AU moves to create Central Bank, single currency in 2020

Addis Ababa, Ethiopia (PANA) - The African Union (AU) has decided to create an African Monetary Institute to study policies that must be put in place before an African Central Bank and a single currency can be created for the continent, a senior AU official said here Monday.

AU Commissioner for Economic Affairs Maxwell Mkwezalamba said an African Central Bank, to be headquartered in Nigeria, would enable most African countries to trade freely and help to reduce the exchange-rate related losses incurred by most African traders.

Mkwezalamba said an expert panel was currently working to develop strategies for the creation of the continental Central Bank, while more drastic economic convergence plans were still being worked out.

The African Monetary Institute will spearhead studies on key benchmarks that must be fulfilled before a road map can be agreed upon for the common currency and the Central Bank.

“An African Central Bank is not an easy thing. They have to get all the countries to agree to this issue because it involves a certain loss of sovereignty. We are having heated discussions with the Association of the African Central Bank Governors on the issue,” Mkwezalamba told journalists.

Speaking on the sidelines of the AU’s Permanent Representatives Committee (PRC) meeting, which opened here Monday to discuss preparations for the main Summit of heads of state (29-30 January), the AU official said a series of sanction measures must also be agreed upon before the Central Bank is created.

“We need to agree on economic convergence criteria, a budget-deficit ratio of 3% and inflation targets to be accepted and the free movement of people, goods and capital,” he said.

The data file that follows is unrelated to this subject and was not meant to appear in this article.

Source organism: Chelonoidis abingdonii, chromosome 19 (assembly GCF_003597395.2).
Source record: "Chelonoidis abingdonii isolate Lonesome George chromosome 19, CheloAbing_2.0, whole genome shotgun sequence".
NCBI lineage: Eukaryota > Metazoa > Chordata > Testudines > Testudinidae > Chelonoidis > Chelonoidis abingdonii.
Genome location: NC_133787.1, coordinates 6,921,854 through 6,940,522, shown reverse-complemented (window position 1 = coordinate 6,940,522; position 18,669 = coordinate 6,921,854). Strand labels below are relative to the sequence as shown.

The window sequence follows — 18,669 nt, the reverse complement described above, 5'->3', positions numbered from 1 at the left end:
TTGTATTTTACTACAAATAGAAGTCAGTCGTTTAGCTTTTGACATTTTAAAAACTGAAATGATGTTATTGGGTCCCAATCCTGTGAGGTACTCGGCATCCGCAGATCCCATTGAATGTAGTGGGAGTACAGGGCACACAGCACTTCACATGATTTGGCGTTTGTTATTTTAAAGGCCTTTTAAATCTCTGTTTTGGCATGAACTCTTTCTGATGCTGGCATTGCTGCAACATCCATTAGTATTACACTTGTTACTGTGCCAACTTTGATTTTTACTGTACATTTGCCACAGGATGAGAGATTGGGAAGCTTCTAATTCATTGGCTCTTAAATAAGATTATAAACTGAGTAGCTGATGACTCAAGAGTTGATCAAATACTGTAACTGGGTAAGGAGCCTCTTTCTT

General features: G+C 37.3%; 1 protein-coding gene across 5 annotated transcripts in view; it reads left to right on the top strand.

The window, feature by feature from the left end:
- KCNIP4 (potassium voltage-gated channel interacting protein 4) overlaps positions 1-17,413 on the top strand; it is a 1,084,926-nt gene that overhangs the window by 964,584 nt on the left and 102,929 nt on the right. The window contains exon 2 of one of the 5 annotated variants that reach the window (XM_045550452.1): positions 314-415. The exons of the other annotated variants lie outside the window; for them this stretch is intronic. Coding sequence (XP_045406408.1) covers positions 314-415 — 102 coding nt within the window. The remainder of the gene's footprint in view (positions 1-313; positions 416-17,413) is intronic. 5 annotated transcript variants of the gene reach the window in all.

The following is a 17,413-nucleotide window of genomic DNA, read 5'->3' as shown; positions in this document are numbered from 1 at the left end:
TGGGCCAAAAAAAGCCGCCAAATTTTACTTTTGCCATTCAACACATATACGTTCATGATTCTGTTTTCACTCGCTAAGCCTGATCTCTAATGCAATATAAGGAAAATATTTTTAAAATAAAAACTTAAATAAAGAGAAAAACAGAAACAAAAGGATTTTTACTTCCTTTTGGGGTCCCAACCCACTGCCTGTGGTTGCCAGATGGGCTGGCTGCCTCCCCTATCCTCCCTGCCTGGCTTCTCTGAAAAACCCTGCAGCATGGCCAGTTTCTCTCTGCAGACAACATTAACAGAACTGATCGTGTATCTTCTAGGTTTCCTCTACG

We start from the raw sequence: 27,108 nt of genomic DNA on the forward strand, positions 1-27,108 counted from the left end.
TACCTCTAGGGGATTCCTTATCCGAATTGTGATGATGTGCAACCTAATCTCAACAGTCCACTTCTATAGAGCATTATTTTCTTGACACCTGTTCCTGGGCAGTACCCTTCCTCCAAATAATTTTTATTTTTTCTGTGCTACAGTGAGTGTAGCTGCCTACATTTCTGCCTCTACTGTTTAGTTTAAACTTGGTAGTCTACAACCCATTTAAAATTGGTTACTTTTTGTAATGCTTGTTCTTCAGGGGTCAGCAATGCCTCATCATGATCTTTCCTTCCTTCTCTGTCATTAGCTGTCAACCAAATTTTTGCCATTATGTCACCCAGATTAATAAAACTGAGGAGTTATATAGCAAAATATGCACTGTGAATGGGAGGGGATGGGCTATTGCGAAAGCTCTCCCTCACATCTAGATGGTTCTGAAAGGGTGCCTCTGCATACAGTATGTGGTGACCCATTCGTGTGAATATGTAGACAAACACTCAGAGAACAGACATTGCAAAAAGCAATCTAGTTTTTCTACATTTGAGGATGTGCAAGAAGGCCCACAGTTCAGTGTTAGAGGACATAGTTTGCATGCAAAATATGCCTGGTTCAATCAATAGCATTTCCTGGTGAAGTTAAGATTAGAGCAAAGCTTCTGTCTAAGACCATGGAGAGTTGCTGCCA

The plans for an African Central Bank come in the wake of the problems caused by the European debt crisis, which is expected to affect African economies on a massive scale due to the trade links.

“It is a delicate process. A strategy is being worked and decisions have to be made. They (experts) have made substantial progress,” the AU Commissioner said.

Mkwezalamba said a decline in the rate of foreign investments was expected in Africa as a result of the European debt crisis.

He said the AU was currently holding discussions with the various African nations to ensure the investment environment remains vibrant and attracts more income into Africa, but warned that it would be impossible to create a functional Central Bank if free movement was not guaranteed for foreign goods and services within the continent.

“The European debt crisis gives us lessons to establish the African Central Bank and the single currency. Our work on this bank would take into consideration those issues, micro-economic unity,” he added.
-0- PANA AO/SEG 23Jan2012

23 january 2012 16:33:37

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